Here in northern Texas, we usually enjoy milder winters compared to most of the US. While we may not get the snow and ice as often, we do have to look at dull brown grass during the cold months. Or do we? What if there was a way to have a green lawn all year round? Actually, there is! At Lawn Lab, we offer ryegrass lawn seeding because it offers many advantages that other grass varieties can’t. See for yourself!
Many people think of ryegrass as a “nurse” grass, meaning its purpose is to help get lawns back and track and nothing else. However, more and more Texas homeowners are discovering the perks of selecting perennial ryegrass as the dominant variety in the lawns. So what is it exactly? It can come in both annual and perennial forms. It has finer grass blades than other traditional grass seeds like Kentucky bluegrass. Originally native to Europe and Asia, perennial ryegrass is actually a cool-season grass, which means it will tolerate the colder months of Texas better than some of our warm-season favorites. Bermudagrass, for example, goes dormant during the cooler months, which is why we get seas of brown in our lawns during the winter. But when you mix perennial ryegrass with warm-season grass seed, you’ll still have a green lawn, even when the warm-season grass has tapped out. And because we use the perennial form of the grass, you can expect this variety to come back year after year.
As we mentioned previously, ryegrass can be used as a nurse grass. If your lawn is prone to flooding or run-off after heavy rainfall, all that water can erode the soil and make it harder to keep your lawn intact. Ryegrass can help with that. If your property has inclines or hills, ryegrass can help stabilize the soil, so you’re not left with a personal mudslide. It’s also a great way to reclaim construction zones. For instance: if you’ve had to dig up earth for a pool, sewer line repair, or other large-scale housing projects. There’s no need to put up with looking at a patch of bare earth.
Unlike Kentucky bluegrass, the most popular grass for American lawns, ryegrass germinates much faster, reaching maturity in about 21 days. If you want to re-green your lawn quickly, ryegrass is the way to go. That’s because, like fescues, ryegrass tends to grow in bunches and spreads above the surface of the soil. Kentucky bluegrass spreads through a complex root system, which takes longer to establish.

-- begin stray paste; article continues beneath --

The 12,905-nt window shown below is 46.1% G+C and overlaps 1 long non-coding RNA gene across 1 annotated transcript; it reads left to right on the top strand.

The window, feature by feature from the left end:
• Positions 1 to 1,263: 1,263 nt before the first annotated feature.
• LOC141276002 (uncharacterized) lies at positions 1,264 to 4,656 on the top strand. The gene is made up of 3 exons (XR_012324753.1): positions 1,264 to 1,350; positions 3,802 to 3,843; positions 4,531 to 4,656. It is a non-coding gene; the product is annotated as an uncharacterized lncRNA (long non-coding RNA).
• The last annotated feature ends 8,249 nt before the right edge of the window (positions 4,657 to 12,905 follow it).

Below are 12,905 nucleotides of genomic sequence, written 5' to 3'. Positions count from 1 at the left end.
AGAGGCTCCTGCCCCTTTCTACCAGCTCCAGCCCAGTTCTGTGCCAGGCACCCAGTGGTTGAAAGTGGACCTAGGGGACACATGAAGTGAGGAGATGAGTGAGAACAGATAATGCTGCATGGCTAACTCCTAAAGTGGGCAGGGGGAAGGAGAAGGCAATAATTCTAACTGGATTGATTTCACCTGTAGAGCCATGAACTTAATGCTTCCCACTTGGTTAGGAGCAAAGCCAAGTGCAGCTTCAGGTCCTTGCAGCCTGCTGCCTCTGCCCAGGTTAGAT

Winters in Texas can see lots of cloud cover. So even if your yard has no trees to block the sun, your grass may experience significant shade. Ryegrass is more tolerant of shade than other varieties.
In a perfect world, the soil in our lawns would be 6.2 to 7 – right in the neutral area or ever-so-slightly acidic. Ryegrass is hardy. It can adapt to soils both acidic or alkaline from 5.5 to 7.5 on the pH scale.
Despite being cool-season grass, ryegrass has a decent tolerance for heat and drought – something you absolutely need during Texas summers.
You’ll want to keep your mower height between 1 1/2 to 2 1/2 inches. This will help the grass stay dense and not form clumps, as it is naturally wont to do. When we experience less rainfall than usual, you may need to help it out. It is drought tolerant, but if the drought lasts too long, it can cause the grass to go dormant. While it will usually bounce back, it could require a new seeding application if the drought period is extensive. So to avoid this, keep an eye on the weather forecasts and water your ryegrass between the rainfall.
Whether you’re looking to patch up browning or dull areas in your lawn or give your lawn a complete makeover for summer, the experts at Lawn Lab have you covered. Our ryegrass seeding program ensures you can enjoy a soft green lawn all year round – even during the cooler months! If you’re interested in learning more about ryegrass seeding, or if you’d like to schedule an appointment, give us a call at (972) 287-7400 or leave us a message online. You can browse other yard care topics on our twice-monthly blog here and stay connected with us on Facebook as well.